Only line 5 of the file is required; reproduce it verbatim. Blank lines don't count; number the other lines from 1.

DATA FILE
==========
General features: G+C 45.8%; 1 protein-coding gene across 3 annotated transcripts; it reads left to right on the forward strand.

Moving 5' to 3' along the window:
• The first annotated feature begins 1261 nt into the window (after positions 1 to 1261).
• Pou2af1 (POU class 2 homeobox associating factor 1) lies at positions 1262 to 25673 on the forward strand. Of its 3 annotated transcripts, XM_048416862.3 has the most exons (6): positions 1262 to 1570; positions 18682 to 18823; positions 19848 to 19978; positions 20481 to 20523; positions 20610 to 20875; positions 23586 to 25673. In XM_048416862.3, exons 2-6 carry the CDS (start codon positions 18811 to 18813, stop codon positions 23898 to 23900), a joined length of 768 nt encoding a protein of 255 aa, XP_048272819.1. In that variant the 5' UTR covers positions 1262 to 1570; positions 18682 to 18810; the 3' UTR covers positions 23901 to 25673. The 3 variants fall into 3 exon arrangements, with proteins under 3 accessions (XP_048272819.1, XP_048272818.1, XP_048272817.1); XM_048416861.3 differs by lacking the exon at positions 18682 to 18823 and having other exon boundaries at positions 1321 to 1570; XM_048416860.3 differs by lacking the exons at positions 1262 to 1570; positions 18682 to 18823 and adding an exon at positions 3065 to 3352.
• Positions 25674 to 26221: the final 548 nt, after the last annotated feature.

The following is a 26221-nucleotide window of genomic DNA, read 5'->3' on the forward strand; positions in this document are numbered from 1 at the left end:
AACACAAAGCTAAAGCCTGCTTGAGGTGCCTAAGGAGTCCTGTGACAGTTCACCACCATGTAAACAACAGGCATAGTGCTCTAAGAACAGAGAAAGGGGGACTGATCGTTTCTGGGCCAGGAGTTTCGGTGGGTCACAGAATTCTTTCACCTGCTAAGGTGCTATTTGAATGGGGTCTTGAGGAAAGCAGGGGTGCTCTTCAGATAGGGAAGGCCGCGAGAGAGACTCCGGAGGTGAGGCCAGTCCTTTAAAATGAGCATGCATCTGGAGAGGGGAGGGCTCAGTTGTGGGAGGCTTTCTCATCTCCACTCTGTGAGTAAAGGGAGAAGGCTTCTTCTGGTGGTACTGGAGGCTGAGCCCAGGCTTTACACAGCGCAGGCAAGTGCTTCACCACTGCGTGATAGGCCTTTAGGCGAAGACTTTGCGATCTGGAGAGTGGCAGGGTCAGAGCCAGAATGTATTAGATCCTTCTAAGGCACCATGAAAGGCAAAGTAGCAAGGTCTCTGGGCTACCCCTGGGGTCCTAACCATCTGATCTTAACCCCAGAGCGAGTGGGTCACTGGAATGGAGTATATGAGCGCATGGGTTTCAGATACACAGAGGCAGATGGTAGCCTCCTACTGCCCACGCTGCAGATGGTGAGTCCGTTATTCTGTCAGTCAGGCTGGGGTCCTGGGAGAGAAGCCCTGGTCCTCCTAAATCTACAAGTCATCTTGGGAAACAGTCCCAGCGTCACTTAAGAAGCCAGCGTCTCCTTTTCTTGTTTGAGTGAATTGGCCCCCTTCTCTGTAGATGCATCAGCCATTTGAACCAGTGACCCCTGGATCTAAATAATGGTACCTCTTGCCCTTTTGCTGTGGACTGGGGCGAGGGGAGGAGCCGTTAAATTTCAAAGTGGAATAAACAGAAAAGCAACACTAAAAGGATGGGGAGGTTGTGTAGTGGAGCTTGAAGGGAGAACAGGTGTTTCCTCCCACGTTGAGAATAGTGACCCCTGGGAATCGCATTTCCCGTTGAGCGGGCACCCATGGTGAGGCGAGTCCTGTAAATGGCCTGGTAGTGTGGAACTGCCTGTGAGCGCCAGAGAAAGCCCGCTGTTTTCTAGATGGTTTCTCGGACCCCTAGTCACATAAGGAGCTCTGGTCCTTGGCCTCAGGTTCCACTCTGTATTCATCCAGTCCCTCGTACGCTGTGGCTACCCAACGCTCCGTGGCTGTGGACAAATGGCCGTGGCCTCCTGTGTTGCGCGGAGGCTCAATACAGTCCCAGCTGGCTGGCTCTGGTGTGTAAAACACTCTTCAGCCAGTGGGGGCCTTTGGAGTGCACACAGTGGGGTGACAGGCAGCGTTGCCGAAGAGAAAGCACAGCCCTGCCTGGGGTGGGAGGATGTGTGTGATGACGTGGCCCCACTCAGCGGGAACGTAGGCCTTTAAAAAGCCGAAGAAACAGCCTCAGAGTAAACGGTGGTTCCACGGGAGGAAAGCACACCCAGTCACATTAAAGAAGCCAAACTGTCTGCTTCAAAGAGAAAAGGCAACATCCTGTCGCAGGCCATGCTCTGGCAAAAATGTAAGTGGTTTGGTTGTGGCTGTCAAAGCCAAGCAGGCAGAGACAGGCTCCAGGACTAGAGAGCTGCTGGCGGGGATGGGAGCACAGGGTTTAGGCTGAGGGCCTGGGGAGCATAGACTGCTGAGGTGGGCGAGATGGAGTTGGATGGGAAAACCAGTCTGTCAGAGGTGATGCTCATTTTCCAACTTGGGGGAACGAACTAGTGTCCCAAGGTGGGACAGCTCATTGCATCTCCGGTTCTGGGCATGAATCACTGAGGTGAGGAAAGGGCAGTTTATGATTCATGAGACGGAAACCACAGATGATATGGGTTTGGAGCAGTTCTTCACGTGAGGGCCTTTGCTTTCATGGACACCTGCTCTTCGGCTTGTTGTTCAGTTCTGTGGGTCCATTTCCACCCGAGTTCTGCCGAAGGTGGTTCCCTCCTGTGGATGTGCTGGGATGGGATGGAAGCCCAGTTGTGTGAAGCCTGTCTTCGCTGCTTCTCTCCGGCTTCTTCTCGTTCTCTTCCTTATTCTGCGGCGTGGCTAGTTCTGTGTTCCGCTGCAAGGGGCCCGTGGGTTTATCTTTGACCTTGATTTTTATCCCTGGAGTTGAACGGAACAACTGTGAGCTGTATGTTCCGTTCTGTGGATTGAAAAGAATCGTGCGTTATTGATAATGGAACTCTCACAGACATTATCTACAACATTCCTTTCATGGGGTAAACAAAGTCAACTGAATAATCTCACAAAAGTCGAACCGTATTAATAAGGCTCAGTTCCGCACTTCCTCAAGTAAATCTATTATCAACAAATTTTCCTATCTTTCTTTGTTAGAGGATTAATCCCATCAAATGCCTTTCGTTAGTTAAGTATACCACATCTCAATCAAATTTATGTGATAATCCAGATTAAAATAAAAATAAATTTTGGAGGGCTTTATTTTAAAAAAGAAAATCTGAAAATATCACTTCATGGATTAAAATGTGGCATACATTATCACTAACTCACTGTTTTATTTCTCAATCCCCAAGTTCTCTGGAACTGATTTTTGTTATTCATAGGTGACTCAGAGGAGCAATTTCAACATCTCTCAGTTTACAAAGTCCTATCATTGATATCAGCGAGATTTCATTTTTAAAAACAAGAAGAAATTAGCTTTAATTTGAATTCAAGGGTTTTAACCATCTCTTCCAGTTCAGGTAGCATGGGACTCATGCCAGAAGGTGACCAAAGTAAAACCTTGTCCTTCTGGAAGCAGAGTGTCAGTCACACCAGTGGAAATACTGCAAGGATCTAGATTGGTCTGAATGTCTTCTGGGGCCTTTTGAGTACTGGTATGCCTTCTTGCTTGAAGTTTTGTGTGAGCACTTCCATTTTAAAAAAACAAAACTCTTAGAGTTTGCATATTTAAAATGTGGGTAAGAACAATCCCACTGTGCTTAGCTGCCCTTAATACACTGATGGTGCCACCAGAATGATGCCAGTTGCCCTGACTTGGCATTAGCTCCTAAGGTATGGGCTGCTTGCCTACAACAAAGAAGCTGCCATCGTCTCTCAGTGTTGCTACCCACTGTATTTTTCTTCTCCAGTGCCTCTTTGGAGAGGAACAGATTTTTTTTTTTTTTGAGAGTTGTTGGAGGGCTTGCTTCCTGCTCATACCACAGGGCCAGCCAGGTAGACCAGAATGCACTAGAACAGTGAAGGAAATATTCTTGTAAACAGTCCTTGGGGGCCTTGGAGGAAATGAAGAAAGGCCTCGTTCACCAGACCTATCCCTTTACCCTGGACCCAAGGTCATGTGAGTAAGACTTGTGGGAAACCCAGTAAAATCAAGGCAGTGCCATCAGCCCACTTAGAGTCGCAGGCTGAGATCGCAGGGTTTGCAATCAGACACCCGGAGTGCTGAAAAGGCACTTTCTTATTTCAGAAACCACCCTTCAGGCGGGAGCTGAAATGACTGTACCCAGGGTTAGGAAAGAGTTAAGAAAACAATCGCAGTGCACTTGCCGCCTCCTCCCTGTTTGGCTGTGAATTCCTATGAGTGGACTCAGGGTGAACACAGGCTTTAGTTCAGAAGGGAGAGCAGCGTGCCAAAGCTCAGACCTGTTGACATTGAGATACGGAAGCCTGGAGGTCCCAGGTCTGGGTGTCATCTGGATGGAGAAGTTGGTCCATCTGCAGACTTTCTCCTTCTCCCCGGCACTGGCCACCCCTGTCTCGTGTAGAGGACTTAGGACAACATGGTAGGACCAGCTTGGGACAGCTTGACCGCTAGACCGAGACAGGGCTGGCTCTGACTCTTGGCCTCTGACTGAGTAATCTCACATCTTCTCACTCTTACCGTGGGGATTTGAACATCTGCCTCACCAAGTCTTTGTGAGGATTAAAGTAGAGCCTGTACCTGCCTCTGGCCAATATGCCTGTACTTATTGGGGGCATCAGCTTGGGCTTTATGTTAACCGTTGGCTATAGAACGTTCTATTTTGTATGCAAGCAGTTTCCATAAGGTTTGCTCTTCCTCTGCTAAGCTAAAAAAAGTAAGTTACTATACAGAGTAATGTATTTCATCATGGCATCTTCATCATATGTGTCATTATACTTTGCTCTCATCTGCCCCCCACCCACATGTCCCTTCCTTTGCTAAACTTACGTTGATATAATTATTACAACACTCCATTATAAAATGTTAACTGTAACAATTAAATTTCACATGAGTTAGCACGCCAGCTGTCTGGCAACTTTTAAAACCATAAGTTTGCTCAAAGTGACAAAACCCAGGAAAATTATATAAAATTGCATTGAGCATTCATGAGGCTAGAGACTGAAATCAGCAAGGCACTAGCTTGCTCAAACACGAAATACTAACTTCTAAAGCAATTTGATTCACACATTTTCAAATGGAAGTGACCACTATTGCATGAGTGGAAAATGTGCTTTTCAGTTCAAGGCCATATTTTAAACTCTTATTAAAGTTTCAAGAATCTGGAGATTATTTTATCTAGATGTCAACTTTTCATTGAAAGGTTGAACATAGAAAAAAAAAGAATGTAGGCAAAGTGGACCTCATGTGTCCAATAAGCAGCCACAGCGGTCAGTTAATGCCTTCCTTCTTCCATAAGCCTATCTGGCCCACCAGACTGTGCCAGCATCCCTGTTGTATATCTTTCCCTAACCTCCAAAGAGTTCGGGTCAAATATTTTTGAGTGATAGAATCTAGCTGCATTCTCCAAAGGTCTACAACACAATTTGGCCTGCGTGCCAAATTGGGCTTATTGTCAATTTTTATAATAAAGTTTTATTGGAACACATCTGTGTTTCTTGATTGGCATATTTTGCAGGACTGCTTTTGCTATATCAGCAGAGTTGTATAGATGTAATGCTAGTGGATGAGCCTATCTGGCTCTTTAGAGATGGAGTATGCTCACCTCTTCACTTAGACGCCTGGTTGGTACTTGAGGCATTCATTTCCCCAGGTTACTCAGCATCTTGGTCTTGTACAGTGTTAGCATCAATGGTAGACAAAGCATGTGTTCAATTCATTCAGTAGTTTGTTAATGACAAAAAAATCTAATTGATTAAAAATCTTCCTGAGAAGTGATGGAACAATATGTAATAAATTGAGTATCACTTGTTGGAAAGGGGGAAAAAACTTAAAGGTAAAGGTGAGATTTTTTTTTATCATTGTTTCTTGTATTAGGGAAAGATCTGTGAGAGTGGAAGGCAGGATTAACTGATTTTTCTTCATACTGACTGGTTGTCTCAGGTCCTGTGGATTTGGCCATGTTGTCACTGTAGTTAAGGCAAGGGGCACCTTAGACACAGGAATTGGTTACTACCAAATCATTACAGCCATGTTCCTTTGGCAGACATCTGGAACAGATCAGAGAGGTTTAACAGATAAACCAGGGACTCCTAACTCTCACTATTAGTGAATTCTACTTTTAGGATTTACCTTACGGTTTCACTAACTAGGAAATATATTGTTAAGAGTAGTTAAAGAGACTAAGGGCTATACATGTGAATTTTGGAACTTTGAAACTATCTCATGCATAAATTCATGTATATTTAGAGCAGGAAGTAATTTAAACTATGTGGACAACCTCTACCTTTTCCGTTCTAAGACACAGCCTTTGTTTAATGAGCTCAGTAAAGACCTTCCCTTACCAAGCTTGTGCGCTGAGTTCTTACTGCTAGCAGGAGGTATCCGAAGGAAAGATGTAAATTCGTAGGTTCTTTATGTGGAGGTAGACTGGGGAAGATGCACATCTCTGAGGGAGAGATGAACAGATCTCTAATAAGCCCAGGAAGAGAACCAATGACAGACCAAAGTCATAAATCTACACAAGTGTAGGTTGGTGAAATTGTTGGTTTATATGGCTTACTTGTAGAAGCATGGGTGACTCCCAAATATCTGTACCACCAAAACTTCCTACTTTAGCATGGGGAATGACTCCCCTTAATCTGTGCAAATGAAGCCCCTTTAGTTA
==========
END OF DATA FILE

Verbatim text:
• Positions 25674 to 26221: the final 548 nt, after the last annotated feature.